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Scary Things.
By Tom Demerly
Sarah gets nearly gets eaten by shark.

 

Talk to any group of triathletes and you learn their most common fear is swimming in open water. Even strong swimmers get edgy about swimming across a wide expanse of open ocean or a murky, weedy lake. When you ask why you usually get the same answer, they don’t know what is down there.

For most of us the worry centers on some concern about vague but awful monsters that will grab us and haul us under to be eaten or drown. I know when I go out into the really deep water and stare down into the abyss I wonder what is looking back at me. It frightens me more than seems reasonable for a grown man. My solution has been to keep looking forward while swimming so I can see the surface of the water in my field of view. I figure that as long as I ignore the giant squid, lethal jellyfish, seasnakes and twenty foot white sharks they will leave me alone. It’s like the monsters under our bed when we were kids. As long as we don’t look everything is fine. Keep your eyes shut tight. The interesting thing for me is that if I could see what was down there it might become less menacing- hopefully. The fear is not the sharks, squids, barracuda, jetskis, jellyfish, drunk boaters, power plant intakes, tangling weeds, stonefish, stingrays and other icky things we can see- it’s the stuff we can’t see except in our imagination that becomes so scary. Or so I thought.

Following that reasoning, two decades ago I set out to come face to face with the things I was afraid of. I wanted to see the monsters under the bed. My logic was if I saw them once and for all I wouldn’t be scarred anymore. Turns out, I was only partially right…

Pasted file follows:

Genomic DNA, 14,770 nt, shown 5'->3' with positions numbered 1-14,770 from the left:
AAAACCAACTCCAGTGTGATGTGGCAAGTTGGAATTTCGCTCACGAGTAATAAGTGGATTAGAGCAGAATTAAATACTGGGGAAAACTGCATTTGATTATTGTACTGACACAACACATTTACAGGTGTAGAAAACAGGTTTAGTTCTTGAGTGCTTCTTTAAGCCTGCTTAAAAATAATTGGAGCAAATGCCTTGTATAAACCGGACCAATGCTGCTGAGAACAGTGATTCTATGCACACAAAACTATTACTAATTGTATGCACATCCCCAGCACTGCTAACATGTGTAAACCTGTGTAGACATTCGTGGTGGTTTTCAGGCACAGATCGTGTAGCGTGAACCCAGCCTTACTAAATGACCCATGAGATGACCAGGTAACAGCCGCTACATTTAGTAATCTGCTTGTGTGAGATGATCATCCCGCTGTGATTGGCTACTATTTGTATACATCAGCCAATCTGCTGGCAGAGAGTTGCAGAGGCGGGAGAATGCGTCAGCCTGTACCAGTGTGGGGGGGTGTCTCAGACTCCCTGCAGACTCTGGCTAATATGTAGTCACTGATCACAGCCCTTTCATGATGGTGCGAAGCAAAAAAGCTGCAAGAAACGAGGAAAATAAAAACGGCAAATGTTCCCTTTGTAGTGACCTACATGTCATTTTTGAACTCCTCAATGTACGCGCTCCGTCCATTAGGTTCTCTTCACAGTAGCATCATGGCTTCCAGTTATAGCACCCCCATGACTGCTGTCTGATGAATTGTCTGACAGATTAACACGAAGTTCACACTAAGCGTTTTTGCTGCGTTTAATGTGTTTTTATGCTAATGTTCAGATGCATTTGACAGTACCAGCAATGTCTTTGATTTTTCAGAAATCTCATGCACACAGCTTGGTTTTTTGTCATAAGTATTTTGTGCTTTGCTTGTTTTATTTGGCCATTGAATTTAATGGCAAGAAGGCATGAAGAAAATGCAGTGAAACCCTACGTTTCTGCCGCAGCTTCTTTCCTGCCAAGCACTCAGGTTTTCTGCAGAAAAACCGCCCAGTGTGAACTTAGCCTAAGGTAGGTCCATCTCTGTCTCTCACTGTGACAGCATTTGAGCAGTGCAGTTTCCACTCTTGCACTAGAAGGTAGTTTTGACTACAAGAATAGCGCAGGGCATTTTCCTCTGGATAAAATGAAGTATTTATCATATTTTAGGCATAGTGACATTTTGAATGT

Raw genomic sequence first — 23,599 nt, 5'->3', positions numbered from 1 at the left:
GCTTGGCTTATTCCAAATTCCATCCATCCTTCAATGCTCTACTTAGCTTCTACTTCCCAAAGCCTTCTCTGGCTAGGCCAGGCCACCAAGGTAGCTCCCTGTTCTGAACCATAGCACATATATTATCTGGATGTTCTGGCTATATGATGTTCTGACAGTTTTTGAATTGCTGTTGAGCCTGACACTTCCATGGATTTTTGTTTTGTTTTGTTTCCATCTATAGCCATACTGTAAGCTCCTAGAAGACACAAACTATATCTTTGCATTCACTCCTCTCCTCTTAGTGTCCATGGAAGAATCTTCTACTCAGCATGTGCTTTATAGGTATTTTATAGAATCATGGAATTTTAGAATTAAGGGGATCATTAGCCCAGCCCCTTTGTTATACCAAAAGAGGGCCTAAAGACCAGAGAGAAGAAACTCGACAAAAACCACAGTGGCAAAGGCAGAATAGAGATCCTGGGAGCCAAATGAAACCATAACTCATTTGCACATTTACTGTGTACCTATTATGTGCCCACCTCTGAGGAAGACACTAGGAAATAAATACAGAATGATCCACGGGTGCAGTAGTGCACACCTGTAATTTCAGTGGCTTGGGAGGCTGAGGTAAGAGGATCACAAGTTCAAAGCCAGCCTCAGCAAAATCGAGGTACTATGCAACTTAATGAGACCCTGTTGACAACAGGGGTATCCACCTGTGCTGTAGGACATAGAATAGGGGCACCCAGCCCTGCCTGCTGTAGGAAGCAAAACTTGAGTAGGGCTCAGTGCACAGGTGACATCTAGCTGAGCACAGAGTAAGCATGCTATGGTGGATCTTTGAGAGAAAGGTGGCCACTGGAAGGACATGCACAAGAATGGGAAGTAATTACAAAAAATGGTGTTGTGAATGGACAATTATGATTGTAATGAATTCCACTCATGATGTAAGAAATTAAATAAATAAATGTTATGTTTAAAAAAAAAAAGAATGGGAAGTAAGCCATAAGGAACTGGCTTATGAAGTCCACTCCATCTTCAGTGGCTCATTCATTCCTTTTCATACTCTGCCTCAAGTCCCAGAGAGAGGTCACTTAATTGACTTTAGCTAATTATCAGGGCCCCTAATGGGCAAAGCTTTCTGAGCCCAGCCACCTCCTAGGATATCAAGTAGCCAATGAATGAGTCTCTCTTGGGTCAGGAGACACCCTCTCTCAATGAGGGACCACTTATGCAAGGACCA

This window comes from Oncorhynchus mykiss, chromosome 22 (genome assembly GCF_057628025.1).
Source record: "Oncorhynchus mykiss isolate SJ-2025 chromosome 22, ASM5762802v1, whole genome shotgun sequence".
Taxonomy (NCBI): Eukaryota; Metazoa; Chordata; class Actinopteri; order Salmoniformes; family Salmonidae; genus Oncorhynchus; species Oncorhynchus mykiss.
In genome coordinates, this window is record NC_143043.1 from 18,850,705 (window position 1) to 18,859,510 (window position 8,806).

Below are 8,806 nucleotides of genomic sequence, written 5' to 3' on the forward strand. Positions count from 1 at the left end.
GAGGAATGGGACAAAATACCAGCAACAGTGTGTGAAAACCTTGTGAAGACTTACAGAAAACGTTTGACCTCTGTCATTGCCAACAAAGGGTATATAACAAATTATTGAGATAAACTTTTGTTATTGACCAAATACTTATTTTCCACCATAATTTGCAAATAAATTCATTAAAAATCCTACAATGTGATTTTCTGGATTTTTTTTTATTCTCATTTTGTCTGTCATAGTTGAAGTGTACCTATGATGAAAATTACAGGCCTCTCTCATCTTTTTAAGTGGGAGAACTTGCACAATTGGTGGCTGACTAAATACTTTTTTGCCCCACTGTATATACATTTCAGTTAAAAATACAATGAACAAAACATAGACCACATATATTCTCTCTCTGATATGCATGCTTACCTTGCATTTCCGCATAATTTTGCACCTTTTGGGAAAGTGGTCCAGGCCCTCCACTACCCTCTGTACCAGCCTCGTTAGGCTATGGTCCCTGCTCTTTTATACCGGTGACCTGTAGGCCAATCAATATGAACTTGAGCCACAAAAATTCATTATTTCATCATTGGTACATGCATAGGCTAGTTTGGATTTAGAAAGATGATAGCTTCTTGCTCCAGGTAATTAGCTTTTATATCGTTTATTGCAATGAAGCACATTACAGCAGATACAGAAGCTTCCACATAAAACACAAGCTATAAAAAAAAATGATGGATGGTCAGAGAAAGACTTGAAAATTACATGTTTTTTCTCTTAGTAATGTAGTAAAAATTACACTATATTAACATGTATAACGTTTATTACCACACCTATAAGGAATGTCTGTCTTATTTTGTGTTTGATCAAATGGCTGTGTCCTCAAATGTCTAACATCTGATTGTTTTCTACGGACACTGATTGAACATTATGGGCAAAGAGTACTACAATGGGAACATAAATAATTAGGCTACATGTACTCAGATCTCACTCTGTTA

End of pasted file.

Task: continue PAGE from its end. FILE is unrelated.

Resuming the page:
This week begins Shark Week on the Discovery Channel. My wife and I love watching Animal Planet on the Discovery Channel along with all the documentaries about whales, sharks, snails- whatever. Shark Week on the Discovery Channel has been running for 20 years and has always been one of the network’s most successful programming themes. Since Peter Benchley’s novel “Jaws” and the Steven Spielberg movie of the same name there has been a public fascination with sharks. I think this parallels the success of the first real horror novel, “Frankenstein”. Benchley’s “Jaws” was a modern day “Frankenstein” but slightly more plausible since sharks do exist. The masterful part of Benchley’s fictional book “Jaws” is that he took just enough license from fact to make the story believable but was fast and loose enough to make it terrifying. Sharks simply never behave the way Benchley depicted them in “Jaws”. Really, they don’t. I saw a guy in a lab coat on the Discovery Channel say so. After seeing sharks on the Discovery Channel I thought I could be one of those guys in the water with the sharks. If I could do that, I wouldn’t be afraid of the things that swam underneath me anymore.

It took me years before I actually found a shark in the open ocean to confront my fears with. As it turned out, it was more of a petting zoo shark. The nurse shark, Ginglymostoma cirratum, is to the white shark or the tiger shark about what my house cat is to a Bengal tiger. They are shaped about the same, but pretty harmless unless you do something really idiotic. I swam around with nurse sharks in the Caribbean snapping photos and doing a reasonably successful job of balancing fear against excitement. The whole experience of diving with a bunch of nurse sharks seemed just frightening enough to be exciting, but not so frightening that I felt myself sliding down the food chain. I had faced my fears, swam with sharks and rationalized that it was all OK, just like the Discovery Channel.

Then everything changed.

Belize, just inside a coastal reef about a half mile off shore. I had been following two nurse sharks across the sandy bottom in about fifteen feet of water trying to get them in silhouette for a better photo angle. They gracefully arced in front of me and I raised my underwater camera to shoot a beautiful image of the sharks with the sunlight filtering through the crystal Caribbean.